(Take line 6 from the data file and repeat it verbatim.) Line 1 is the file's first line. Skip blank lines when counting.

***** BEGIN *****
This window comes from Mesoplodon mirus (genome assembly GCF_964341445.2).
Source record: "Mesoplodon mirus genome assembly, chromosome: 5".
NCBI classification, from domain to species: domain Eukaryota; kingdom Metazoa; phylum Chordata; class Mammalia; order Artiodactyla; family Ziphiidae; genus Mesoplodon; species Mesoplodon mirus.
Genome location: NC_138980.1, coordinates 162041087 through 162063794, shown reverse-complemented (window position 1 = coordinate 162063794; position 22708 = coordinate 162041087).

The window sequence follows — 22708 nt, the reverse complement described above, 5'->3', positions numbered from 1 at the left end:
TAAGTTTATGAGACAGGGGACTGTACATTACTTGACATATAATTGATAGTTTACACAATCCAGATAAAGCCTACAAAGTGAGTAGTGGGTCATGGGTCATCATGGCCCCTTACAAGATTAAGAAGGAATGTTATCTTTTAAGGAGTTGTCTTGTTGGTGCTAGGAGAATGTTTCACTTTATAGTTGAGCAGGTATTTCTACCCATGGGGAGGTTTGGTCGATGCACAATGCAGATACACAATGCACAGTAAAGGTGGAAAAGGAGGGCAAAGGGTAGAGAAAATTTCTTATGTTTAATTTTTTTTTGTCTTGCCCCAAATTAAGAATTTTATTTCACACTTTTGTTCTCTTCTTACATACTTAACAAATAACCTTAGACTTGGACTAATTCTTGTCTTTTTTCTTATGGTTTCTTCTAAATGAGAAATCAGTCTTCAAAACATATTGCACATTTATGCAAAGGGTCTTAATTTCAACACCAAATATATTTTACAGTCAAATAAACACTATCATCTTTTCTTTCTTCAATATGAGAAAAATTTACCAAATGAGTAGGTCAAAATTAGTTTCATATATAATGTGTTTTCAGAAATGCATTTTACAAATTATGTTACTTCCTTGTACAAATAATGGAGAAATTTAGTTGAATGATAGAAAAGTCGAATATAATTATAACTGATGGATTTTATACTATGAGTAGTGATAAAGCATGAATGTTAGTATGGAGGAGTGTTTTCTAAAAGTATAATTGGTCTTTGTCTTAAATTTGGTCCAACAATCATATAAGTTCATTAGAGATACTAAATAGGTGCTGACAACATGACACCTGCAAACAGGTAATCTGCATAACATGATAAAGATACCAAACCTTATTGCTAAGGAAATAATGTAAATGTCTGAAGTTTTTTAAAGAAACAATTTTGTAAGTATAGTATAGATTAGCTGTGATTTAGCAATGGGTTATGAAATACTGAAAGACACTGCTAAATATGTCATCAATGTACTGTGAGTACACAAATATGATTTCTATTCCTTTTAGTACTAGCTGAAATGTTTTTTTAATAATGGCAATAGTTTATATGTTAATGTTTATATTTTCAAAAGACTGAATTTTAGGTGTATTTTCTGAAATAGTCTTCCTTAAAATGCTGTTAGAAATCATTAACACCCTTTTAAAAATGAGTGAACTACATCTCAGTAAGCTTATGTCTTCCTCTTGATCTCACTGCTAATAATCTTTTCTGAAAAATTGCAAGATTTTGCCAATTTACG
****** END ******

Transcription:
TAAGTTTATGAGACAGGGGACTGTACATTACTTGACATATAATTGATAGTTTACACAATCCAGATAAAGCCTACAAAGTGAGTAGTGGGTCATGGGTCATCATGGCCCCTTACAAGATTAAGAAGGAATGTTATCTTTTAAGGAGTTGTCTTGTTGGTGCTAGGAGAATGTTTCACTTTATAGTTGAGCAGGTATTTCTACCCATGGGGAGGTTTGGTCGATGCACAATGCAGATACACAATGCACAGTAAAGGTGGAAAAGGAGGGCAAAGGGTAGAGAAAATTTCTTATGTTTAATTTTTTTTTGTCTTGCCCCAAATTAAGAATTTTATTTCACACTTTTGTTCTCTTCTTACATACTTAACAAATAACCTTAGACTTGGACTAATTCTTGTCTTTTTTCTTATGGTTTCTTCTAAATGAGAAATCAGTCTTCAAAACATATTGCACATTTATGCAAAGGGTCTTAATTTCAACACCAAATATATTTTACAGTCAAATAAACACTATCATCTTTTCTTTCTTCAATATGAGAAAAATTTACCAAATGAGTAGGTCAAAATTAGTTTCATATATAATGTGTTTTCAGAAATGCATTTTACAAATTATGTTACTTCCTTGTACAAATAATGGAGAAATTTAGTTGAATGATAGAAAAGTCGAATATAATTATAACTGATGGATTTTATACTATGAGTAGTGATAAAGCATGAATGTTAGTATGGAGGAGTGTTTTCTAAAAGTATAATTGGTCTTTGTCTTAAATTTGGTCCAACAATCATATAAGTTCATTAGAGATACTAAATAGGTGCTGACAACATGACACCTGCAAACAGGTAATCTGCATAACATGATAAAGATACCAAACCTTATTGCTAAGGAAATAATGTAAATGTCTGAAGTTTTTTAAAGAAACAATTTTGTAAGTATAGTATAGATTAGCTGTGATTTAGCAATGGGTTATGAAATACTGAAAGACACTGCTAAATATGTCATCAATGTACTGTGAGTACACAAATATGATTTCTATTCCTTTTAGTACTAGCTGAAATGTTTTTTTAATAATGGCAATAGTTTATATGTTAATGTTTATATTTTCAAAAGACTGAATTTTAGGTGTATTTTCTGAAATAGTCTTCCTTAAAATGCTGTTAGAAATCATTAACACCCTTTTAAAAATGAGTGAACTACATCTCAGTAAGCTTATGTCTTCCTCTTGATCTCACTGCTAATAATCTTTTCTGAAAAATTGCAAGATTTTGCCAATTTACG